The electrode introducer needle is then advanced further into the pterygopalatine fossa 126, at which time it will make contact with the maxillary nerve 140. The patient, upon contact, may report sharp, shooting pain and/or parasthesias in the maxilla 146. Preferably, at this point an anesthetic solution (such as, for example, 0.5 to 1 cc of 1 to 2% zylocaine or lidocaine) is administered through the electrode introducer needle to anesthetize the maxillary nerve 140 so that the electrode introducer needle can be advanced further into the sphenopalatine fossa 126 without producing significant pain in the patient.
The fluoroscope is then adjusted to an anterior-posterior position. The electrode introducer needle is advanced further in a medial fashion until it is just adjacent to the lateral aspect of the nasal cavity. The electrode introducer needle should be advanced 1 to 2 mm at a time until it just, slips into the sphenopalatine foraminal opening within the lateral aspect of the nasal cavity. The electrode introducer needle must remain lateral to the nasal mucosa. The fluoroscopic images produced by the fluoroscope should be consulted frequently during this procedure to monitor the course of the electrode introducer needle.
If, during this procedure, the electrode introducer needle contacts bone, the needle should be repositioned until it moves into the sphenopalatine foraminal opening. Usually, this will be accomplished by moving the electrode introducer needle into a more superior and anterior position.
If, during the procedure, the needle is about to pierce the nasal mucosa between the superior 136 and middle 138 nasal turbinates, the needle will bulge medially into the nasopharynx, indicating that further advancing the needle may pierce the nasal mucosa. If desired, a nasal endoscope can be used in combination with the fluoroscope to show the exact placement of the lateral nasal mucosal wall in order to ensure that the nasal mucosa is not pierced by the electrode introducer needle, in order to preserve the sterility of the surgical procedure.
Once the electrode introducer needle has been positioned in the sphenopalatine foraminal opening, if it is desired to place the electrode on or adjacent to the SPN 105, the needle should be further directed to a slightly superior position. If it is desired to place the electrode on or adjacent to the VN 132, the needle should be directed slightly posteriorly to the opening of the Vidian canal 130. Although the resolution of the fluoroscopy may be limited, it may be used to verify the positioning of the needle on or proximate to the SPG 102, SPN 105 or VN 132. In this regard, a CT-scan with very thin slices may offer a higher resolution than fluoroscopy and allow more accurate exact positioning of the needle on or adjacent to the SPG 102, SPN 105 or VN 132.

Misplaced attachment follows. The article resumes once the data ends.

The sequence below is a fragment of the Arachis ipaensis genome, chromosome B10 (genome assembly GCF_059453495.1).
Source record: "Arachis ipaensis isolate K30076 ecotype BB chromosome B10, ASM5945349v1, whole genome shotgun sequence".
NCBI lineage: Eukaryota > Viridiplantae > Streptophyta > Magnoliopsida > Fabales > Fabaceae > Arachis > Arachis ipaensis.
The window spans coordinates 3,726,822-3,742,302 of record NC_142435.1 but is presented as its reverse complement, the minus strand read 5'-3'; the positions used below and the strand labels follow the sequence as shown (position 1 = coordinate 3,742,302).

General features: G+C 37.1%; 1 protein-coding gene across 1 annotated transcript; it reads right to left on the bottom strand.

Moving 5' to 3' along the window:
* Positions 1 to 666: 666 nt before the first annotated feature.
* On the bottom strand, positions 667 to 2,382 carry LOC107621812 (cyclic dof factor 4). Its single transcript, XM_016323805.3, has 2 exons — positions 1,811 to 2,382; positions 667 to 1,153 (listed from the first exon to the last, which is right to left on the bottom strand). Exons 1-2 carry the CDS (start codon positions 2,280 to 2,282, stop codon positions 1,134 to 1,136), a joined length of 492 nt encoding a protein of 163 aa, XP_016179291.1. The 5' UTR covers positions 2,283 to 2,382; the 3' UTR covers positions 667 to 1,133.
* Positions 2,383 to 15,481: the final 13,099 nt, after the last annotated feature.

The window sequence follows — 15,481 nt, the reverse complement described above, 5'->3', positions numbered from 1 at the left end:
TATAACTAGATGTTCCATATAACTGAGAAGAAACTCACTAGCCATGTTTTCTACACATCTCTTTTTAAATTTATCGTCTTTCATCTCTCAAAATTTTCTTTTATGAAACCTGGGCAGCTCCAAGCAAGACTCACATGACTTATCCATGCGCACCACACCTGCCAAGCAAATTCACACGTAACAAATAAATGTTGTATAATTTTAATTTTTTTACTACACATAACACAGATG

Once the needle is positioned according to whether implantation is desired on or adjacent the SPG 102, SPN 105 or VN 132, the stylet is withdrawn from the electrode introducer needle. An electrode used to test the placement of the electrode introducer needle is then placed within the central channel of the needle. The electrode is then advanced to the distal tip of the needle to place the electrode on or proximate to the desired structure.
Preferably, the electrode used to test the placement of the electrode introducer needle is a radiofrequency stimulating electrode suitable to electrically stimulate the tissue at the end of the tip of the electrode and verify its position physiologically within the patient, which may be a different electrode than that ultimately implanted within the patient. A suitable radiofrequency stimulating electrode will be 10 cm with a 2-mm non-insulated active tip. The electrode should fit the full length of the central channel of the needle with its non-insulated active tip protruding through the tip of the needle to expose the electrical contacts. A suitable electrode is produced by Radionics as the 100 mm thermocouple electrode in the SMK kit.
Once the electrode is inserted through the electrode introducer needle with its electrical contacts exposed, it is then connected to an electrical stimulus/lesion generator for electrical stimulation. A suitable electrical stimulus/lesion generator is produced by Radionics as its RFG 3B model. The frequency of stimulation is set at 50 Hertz and the voltage is gradually increased until the patient reports tingling either in the nose or the soft palate. This tingling should occur at a voltage of less than one volt. If the patient experiences tingling, buzzing, or vibratory sensation just behind the nose, the electrode is in the region of, the SPG 102. If the patient reports tingling in the soft palate, then to position the electrode on or proximate to the SPG 102, the electrode must be advanced a few millimeters to reach the SPG 102.